SEN and The Right School For Your Child

Being a parent of a child with special educational needs (SEN) can be a hugely rewarding experience, but one that can bring along a share of daunting challenges along the way, and one of the first dilemmas parents might be face with is of which type of educational system would best cater to their child’s individual needs for development. For these demands to be met, staff should be knowledgeable on SEN needs and how to interact with children who require them.  A system also needs to be in place within a school so that children with special educational needs are afforded a comfortable and understanding environment where they are best able to achieve a successful and positive educational experience.
Parents of children with special educational needs will often find themselves facing the tough decision of whether to send their children into mainstream schooling or to an educational facility specifically dedicated to SEN students. With a wide spectrum of SEN disabilities, there is no clear-cut answer and parents must take time to make considerations, as well as possibly consult with  an expert who understands their child’s condition in order to help make the right decision for their child, so that parents can be presented with a clear idea of each options draw-backs and benefits.
Some parents might consider home-schooling as an option, as a parent can often be the best equipped to understand the individual needs of a child, especially one with a unique set of needs. However, this could come at the cost of a child feeling isolated from peers and the outside world, as well as receiving an education that could be sub-standard to that offered by professionals in an educational system; this isn’t to say that home-schooling might not be the right option – only that it has its potential drawbacks and is not the preferred option for many SEN children.
While sending your child to a mainstream school offers them the benefit of integrating with their peers and allowing them to feel a sense of inclusion and ‘normality’, many mainstream schools can be ill-equipped to deal with the individual demands of a child with special needs. Many staff are not trained to SEN standards and may be ignorant or unsympathetic to children displaying disruptive behaviour. This also goes for students as well, who might not understand children who seem different or not ‘normal’ to them and, as a result, this could lead to bullying behaviour from peer groups . This is not a reason to dismiss mainstream education as an option as all schools are different and many teachers and classmates can be patient, understanding, and inclusive.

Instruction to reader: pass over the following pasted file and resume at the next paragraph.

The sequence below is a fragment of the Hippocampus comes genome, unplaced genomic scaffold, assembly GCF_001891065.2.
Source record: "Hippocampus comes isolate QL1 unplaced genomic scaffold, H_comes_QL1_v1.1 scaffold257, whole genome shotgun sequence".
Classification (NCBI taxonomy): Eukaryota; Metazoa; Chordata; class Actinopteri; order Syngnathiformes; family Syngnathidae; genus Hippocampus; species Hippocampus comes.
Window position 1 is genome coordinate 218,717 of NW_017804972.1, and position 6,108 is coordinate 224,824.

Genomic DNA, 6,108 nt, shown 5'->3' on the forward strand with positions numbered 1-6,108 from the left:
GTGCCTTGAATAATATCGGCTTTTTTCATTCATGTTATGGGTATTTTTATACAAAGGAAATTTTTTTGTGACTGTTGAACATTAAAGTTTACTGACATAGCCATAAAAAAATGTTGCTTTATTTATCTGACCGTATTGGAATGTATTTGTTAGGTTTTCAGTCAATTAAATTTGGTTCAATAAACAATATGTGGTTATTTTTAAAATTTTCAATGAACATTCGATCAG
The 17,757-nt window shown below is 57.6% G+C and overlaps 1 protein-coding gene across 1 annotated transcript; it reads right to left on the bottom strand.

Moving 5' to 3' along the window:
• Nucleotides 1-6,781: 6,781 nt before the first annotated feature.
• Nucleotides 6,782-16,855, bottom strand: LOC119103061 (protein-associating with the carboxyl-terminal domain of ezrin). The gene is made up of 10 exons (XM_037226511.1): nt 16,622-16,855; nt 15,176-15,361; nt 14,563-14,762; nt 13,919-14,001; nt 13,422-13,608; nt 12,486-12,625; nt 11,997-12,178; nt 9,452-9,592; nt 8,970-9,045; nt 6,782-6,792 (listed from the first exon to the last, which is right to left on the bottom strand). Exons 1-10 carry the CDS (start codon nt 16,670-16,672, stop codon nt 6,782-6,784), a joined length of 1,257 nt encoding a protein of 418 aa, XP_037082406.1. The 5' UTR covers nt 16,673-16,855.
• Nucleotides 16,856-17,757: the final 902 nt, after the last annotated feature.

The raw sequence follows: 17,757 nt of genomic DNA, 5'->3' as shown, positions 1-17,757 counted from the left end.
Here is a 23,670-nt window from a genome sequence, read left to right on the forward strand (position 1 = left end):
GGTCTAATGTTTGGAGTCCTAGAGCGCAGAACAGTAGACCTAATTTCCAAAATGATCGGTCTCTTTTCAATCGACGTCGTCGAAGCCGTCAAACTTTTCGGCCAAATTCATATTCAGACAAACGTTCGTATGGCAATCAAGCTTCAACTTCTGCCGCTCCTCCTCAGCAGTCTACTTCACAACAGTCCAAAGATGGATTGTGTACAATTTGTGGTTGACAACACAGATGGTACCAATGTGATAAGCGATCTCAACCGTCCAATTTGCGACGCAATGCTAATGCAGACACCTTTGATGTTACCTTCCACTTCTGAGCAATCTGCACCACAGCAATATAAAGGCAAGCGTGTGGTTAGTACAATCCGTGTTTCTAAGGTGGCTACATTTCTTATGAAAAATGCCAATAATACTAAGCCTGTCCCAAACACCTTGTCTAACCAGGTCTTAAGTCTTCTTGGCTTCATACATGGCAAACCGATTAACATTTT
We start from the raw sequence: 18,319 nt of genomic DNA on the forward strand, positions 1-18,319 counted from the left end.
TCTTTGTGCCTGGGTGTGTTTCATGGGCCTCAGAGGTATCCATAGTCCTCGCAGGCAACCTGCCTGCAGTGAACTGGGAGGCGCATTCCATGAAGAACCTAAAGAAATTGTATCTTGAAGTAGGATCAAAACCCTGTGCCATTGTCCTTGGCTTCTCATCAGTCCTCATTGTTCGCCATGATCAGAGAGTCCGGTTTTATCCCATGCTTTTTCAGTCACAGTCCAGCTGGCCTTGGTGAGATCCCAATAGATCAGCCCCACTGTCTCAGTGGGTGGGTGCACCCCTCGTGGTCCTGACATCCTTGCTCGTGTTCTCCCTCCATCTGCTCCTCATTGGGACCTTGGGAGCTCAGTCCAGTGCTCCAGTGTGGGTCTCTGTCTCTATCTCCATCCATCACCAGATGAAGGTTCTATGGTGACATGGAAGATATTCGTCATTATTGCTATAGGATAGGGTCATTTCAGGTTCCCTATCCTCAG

One of the major problems with mainstream schools is the previously mentioned-fact that they sometimes struggle with the demands that need to be met for a successful SEN system in place. Many schools are simply not equipped to deal with children who require individual or specialized attention and requirements; and those that do have systems in place are sometimes criticised as inadequate.According to some teachers and educational experts, there is also the possibility that some children might be pushed into an SEN-programme at a mainstream school by over-eager parents seeking to bring about a solution for children who appear to have difficulty with their education, which in turn can cause children with real SEN to be overlooked or neglected.
Schools that specifically cater to teaching to a child with special needs outside of the mainstream educational system are usually better equipped to deal with children with SEN as staff are trained specifically in dealing with such pupils and will naturally be more knowledgeable about the variety of SEN-types; there is also the opportunity at these schools for children with SEN to receive specialist classes that can teach them valuable life-skills that they would not receive in a mainstream school. As well as this bullying is a lot less common in these schools with many children feeling more comfortable among their peers. Usually a parent would need a statement of special educational needs to access a specialist school and it is often an option most suitable for children with more pronounced special educational needs. Many children with SEN might find it difficult to get into a specialist school due to local authority funding or other issues, which is another possibility to consider.
Many parents feel that their children become more confident by going to a mainstream school and that SEN-specific schools would have a negative effect on their child’s self-esteem from a sense of seclusion.  Others feel that the education and knowledge of SEN-trained teachers best offer a safe and nurturing environment for their children.
Educational psychologists may be considered if a parent is having a tough time deciding and some students may need special requirements such as speech and language therapists who can deliver communication therapy they otherwise wouldn’t have access to during school.
Every child is different and the right schooling system for one with SEN must be judged by a case by case basis, by the parents or carers of a child, along with the help of a professional when necessary.
March 16, 2018
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